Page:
This is my final segment for this particular series on applying lean startup principles to the process for improving learning in the K12 environment. My previous entries recount the journey of developing an MVP for education, determining what to build, measuring for impact, and learning how to move forward. I’ll conclude this series by sharing what I’d do differently knowing what I know now.
If I could go back into time, I would have admitted up front that education is an experiment:
- an act or operation for the purpose of discovering something
unknown or of testing a principle, supposition, etc.
At first it seemed blasphemous to state that we were experimenting on students. But if we are honest, isn’t every classroom a learning lab every day? When we select a tool or an instructional approach to try, do we really know that it will work? Considering individual needs, do we know what will work for each student? We may have an educated guess. Even if a selected strategy meets the criteria of the What Works Clearinghouse, how do we know that it will work for this student in this setting under these circumstances? At best, it’s a research-based educated guess.
By referring to lean startup methodology, we are applying a scientific approach for finding what really works for our students. This is not about blindly applying business principles to education. In the same way that lean manufacturing informed other lean movements, lean startup principles are not a direct translation. I’m writing about a process for lean instruction. This cross-pollinated thinking helped me realize that if most instructional decisions are experiments, let’s be more scientific in our approach. This paradigm shift allowed us to test and learn what instructional strategies were actually helping students.
In hindsight, I would have been more open about this realization. While I had made the shift in my mind, it took a while for the teachers to realize that we weren’t operating under the mentality: “This is the plan, and we need to stick to it come hell or high water.” Or more so, it took time for the teachers to realize that (as a school leader) I wasn’t operating with that mentality. They seemed relieved by the opportunity to discuss what was really working (and what wasn’t) and make adjustments from validated learning.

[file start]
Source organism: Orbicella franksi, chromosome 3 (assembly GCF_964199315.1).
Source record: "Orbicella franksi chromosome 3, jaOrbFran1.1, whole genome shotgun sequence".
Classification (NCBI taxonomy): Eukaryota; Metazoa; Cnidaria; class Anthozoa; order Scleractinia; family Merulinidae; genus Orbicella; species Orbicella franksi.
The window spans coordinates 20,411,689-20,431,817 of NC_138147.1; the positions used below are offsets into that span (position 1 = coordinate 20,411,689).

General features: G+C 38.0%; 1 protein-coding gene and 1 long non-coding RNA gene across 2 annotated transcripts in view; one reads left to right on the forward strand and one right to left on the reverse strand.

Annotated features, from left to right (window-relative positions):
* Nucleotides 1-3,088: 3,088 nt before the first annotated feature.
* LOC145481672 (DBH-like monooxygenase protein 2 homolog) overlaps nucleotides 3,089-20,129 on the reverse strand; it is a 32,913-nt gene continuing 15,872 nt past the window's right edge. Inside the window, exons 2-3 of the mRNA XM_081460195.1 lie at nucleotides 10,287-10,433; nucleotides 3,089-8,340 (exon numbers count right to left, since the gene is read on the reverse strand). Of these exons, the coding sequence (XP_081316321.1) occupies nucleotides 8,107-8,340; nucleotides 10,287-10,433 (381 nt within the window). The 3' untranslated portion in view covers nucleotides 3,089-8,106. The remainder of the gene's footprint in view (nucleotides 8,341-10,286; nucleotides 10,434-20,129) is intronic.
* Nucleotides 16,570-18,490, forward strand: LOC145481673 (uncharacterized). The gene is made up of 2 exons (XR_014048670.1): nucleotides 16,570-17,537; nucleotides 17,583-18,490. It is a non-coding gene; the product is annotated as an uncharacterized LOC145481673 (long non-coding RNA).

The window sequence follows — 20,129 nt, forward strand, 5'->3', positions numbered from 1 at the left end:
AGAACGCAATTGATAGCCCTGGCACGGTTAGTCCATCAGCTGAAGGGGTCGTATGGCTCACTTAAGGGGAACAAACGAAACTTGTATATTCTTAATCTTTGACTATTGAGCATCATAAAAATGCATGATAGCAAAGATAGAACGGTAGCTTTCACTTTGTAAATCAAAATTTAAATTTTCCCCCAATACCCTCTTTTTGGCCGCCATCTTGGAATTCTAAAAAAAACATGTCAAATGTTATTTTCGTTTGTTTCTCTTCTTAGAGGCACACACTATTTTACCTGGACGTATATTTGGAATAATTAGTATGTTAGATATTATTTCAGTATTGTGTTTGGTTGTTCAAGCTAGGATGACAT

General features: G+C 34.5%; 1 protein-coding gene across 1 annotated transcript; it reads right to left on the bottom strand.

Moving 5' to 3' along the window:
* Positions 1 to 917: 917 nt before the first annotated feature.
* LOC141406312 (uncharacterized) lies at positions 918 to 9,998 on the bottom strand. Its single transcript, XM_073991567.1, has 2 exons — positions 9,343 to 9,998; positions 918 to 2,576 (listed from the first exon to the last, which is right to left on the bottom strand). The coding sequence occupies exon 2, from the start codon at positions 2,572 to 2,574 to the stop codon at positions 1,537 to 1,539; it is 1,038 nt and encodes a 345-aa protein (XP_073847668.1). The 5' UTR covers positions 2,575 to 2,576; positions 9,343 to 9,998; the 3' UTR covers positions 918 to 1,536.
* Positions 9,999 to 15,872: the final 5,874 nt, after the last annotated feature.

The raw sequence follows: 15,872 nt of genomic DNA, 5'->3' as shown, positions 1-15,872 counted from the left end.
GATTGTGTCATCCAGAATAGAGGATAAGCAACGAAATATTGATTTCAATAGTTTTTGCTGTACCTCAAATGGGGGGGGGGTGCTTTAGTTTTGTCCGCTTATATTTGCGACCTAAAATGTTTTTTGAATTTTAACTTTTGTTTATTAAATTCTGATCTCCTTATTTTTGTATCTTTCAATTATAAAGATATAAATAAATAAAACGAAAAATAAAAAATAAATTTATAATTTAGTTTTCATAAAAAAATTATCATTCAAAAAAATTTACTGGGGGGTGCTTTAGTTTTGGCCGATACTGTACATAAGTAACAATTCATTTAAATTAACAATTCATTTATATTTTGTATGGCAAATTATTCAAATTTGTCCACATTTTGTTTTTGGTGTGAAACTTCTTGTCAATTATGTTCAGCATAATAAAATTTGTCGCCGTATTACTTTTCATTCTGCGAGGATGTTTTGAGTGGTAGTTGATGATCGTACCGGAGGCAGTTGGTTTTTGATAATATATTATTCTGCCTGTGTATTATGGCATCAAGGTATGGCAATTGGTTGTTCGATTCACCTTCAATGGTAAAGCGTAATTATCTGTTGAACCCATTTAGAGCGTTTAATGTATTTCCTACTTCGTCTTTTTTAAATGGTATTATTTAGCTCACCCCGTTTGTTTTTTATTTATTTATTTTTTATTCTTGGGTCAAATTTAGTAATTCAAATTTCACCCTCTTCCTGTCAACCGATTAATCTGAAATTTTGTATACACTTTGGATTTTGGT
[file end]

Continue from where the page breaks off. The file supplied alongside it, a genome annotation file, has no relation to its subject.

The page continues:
Reflecting on last year’s process, the teachers met this summer and decided to adjust the assessment process that we used in our build-measure-learn loop. They’ve opted to shorten the length of the student quizzes so as not to consume too much instructional time. They are also building in quick pre-assessment measures to gauge a better sense of where students are prior to the use of an instructional approach.
While the teachers are experienced with incorporating pre-assessment, the decision to have a common pre- measure could lead to several benefits. 1) Teachers have a shared barometer for understanding what students already know. They may find that while the student learning needs are diverse, the individual challenges are not unique to each classroom. For example, on any given day, many classrooms within a school have a student who is missing a major prerequisite skill, a student who learns better with manipulatives, a student who has already mastered the concept about to be presented, a student with ADHD who needs periodic movement breaks, a student reading below grade level, etc. Why plan instruction to meet these diverse needs in isolation? Teachers can enter the collaborative planning process with a better sense of individual needs and share ideas for classroom implementation. Those ideas can then be captured within the lessoncast space for differentiation and chronicled for the school community. 2) Having targeted pre-assessment data would have shortened our cycle for learning what instructional approaches were actually leading to student growth. We still would have had to examine student data over time, but perhaps less time might have passed us by before we were able to definitively declare the need to pivot.
We learned a lot together, and it’s with mixed emotions that I transition from my role as assistant principal to fulltime leadership of LessonCast Learning LLC. Saying goodbye left a lump in my throat, especially after the State assessment results were published. We had made adequate yearly progress (AYP) for the first time in years. No longer were we deemed as failing. I do not consider high-stakes testing to be the ideal or ultimate measure of student learning, but I couldn’t help but feel the chip slide off my shoulder.
As the journey continues, I’m now working globally to share lean instruction methods. With the LessonCast tools and process, our partner schools are able to capture their validated learning in a format that is repeatable, shareable, and scalable. A new chapter and a new school year begin. What are we willing to learn and do differently today?